The 4-Door has had work to improve its torsional stiffness, however, and also gets the rear-wheel steering set-up from the two – door GT, which Moers says gives the car a completely different feel to more mainstream AMGs. We’re told it’ll also be a better cruiser than other AMGs and that an even more hardcore model hasn’t been ruled out.


So the GT 4-Door isn’t merely a stretched version of the low-slung GT coupe, and one look at the cabin confirms this – the vibe is much closer to that of the E-class’s interior than it is to the two – door GT’s.

It’s not identical to the E-class’s cabin, of course, with the big gest difference sitting prominently between the driver and front passenger: a large centre console, with a gear selector located in the same slightly awkward place as it is in the coupe.

The driver-centric layout melds surprisingly well with the wide TFT display in front of the driver, and the jet-style air vents are classier than those of the coupe. And there are those rear seats, of course, accessed through frameless doors.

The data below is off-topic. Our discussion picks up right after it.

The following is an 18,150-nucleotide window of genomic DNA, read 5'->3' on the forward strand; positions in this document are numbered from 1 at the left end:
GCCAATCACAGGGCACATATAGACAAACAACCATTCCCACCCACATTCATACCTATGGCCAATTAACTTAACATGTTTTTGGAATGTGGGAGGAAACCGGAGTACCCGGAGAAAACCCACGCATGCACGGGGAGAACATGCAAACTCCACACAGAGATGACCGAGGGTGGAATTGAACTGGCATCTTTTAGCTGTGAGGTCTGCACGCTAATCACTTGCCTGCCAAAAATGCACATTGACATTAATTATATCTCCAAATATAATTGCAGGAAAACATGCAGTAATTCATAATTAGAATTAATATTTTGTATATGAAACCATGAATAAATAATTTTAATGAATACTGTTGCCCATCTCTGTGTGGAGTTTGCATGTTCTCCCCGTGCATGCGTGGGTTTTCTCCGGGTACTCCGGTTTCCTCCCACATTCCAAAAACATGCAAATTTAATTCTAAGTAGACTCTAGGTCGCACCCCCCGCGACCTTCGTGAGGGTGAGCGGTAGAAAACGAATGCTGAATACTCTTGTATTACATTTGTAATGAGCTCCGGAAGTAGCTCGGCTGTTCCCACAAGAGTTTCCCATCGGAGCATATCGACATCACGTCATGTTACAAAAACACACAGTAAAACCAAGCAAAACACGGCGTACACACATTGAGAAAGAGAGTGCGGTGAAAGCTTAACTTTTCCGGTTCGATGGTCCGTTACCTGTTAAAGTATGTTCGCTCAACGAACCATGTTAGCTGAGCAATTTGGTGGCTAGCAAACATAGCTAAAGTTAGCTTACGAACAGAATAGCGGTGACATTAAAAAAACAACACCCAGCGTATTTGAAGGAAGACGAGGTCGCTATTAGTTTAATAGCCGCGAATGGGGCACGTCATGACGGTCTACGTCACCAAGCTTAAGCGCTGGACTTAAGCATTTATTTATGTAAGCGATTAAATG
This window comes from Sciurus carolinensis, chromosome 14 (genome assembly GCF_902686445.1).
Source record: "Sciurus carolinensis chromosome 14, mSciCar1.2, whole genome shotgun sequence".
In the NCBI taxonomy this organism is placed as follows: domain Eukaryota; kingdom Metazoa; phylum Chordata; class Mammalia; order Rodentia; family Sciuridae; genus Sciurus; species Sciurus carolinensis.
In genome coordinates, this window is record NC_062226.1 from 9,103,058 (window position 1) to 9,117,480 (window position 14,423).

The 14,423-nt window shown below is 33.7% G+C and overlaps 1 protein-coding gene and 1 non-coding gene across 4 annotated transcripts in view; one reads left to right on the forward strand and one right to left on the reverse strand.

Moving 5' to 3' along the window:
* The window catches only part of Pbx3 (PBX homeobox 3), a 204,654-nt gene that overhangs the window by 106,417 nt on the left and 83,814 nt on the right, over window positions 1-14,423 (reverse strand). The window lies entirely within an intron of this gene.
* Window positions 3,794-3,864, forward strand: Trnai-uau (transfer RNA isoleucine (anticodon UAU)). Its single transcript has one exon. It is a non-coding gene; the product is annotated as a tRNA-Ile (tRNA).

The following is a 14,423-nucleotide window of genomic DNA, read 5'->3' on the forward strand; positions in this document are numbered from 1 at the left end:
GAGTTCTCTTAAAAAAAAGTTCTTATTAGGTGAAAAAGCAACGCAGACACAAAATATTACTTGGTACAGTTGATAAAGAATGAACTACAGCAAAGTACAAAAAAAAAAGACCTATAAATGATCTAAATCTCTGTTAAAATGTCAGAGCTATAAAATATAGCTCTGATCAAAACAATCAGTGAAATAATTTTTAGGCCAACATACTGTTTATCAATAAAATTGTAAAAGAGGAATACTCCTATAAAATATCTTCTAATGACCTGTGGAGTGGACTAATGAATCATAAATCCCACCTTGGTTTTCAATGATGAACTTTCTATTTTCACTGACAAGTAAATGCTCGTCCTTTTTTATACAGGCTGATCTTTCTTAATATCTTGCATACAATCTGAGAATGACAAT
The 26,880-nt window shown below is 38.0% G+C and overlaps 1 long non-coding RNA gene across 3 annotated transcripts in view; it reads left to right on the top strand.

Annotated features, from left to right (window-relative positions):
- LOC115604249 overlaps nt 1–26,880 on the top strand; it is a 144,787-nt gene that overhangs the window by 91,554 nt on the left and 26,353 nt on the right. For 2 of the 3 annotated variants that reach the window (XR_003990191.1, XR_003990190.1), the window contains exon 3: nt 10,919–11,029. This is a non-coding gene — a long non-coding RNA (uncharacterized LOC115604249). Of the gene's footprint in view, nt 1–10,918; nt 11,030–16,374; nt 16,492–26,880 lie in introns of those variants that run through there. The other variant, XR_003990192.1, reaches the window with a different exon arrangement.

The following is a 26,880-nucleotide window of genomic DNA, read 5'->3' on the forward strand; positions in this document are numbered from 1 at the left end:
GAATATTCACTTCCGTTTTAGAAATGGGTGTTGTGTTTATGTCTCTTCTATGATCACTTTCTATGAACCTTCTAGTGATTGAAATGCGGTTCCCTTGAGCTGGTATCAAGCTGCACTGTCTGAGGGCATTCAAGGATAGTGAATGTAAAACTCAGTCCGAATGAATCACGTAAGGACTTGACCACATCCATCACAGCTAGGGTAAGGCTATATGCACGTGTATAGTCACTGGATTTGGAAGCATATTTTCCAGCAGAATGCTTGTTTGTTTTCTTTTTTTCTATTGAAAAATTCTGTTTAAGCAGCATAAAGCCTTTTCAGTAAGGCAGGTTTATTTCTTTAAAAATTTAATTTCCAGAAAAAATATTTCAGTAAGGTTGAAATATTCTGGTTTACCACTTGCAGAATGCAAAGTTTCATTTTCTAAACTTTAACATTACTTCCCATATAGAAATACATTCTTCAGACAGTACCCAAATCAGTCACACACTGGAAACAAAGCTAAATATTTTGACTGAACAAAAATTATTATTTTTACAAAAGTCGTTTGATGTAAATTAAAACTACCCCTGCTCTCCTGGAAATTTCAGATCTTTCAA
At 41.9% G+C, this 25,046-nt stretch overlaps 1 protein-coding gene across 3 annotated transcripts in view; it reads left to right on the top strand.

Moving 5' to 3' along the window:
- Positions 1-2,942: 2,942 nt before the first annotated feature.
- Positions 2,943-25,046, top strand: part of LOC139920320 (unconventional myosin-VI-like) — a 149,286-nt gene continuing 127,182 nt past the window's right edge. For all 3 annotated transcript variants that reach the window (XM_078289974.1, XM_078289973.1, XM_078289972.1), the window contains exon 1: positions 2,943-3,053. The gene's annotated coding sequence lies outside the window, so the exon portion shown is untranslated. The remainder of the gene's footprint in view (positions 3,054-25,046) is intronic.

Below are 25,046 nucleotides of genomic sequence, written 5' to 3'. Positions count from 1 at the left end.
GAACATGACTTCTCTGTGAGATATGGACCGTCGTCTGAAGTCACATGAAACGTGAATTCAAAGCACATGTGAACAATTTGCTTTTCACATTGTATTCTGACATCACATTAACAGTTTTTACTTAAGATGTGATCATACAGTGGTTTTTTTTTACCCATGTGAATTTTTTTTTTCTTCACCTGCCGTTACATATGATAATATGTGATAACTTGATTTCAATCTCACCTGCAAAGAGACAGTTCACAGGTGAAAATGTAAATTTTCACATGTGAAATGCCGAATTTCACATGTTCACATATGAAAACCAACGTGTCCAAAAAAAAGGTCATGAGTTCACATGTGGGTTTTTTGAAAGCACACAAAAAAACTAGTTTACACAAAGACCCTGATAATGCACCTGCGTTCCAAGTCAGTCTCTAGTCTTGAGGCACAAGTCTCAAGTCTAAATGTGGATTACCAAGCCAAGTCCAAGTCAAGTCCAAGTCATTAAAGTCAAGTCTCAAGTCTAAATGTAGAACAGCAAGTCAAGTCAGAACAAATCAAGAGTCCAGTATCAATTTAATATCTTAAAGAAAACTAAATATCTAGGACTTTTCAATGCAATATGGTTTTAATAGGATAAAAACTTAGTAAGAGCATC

If we’ve learned any thing about four- door coupes since their widespread adoption by the industry, it’s that opinion is split on their styling. For what it’s worth, the GT 4-Door is a reasonable effort in translating the GT coupe’s styling onto a longer form.

It’s far from perfect, though, being perhaps too bulbous around the rump and losing some of the appealing long-nose, short-tail proportions that give the coupe such a dramatic presence on the road. From the side it’s better, but there are shades of both Panamera and Audi A7 to the car’s flanks and window-line.

It’s better in the metal, but lacks real distinction compared with the CLS, at least under the glow of motor show lights.


As a styling exercise, the GT 4-Door Coupe leaves us a little cold, lacking the dramatic presence of the earlier concept and the low and sleek GT coupe. But while it may look like little more than a stylised CLS, AMG’s other characteristic s are present and correct.

A chat with Moers suggests that a shooting brake version (sorry, Panamera Sport Turismo fans) ha s been ruled out and that it’s a little too early for a full-electric model, but a brutal hybridised V8 version looks likely. In the meantime it sounds like the three launch versions could make an interesting bridge between the brand’s dedicated sports cars and the more practical sledgehammer saloons and estates we’re used to seeing from AMG.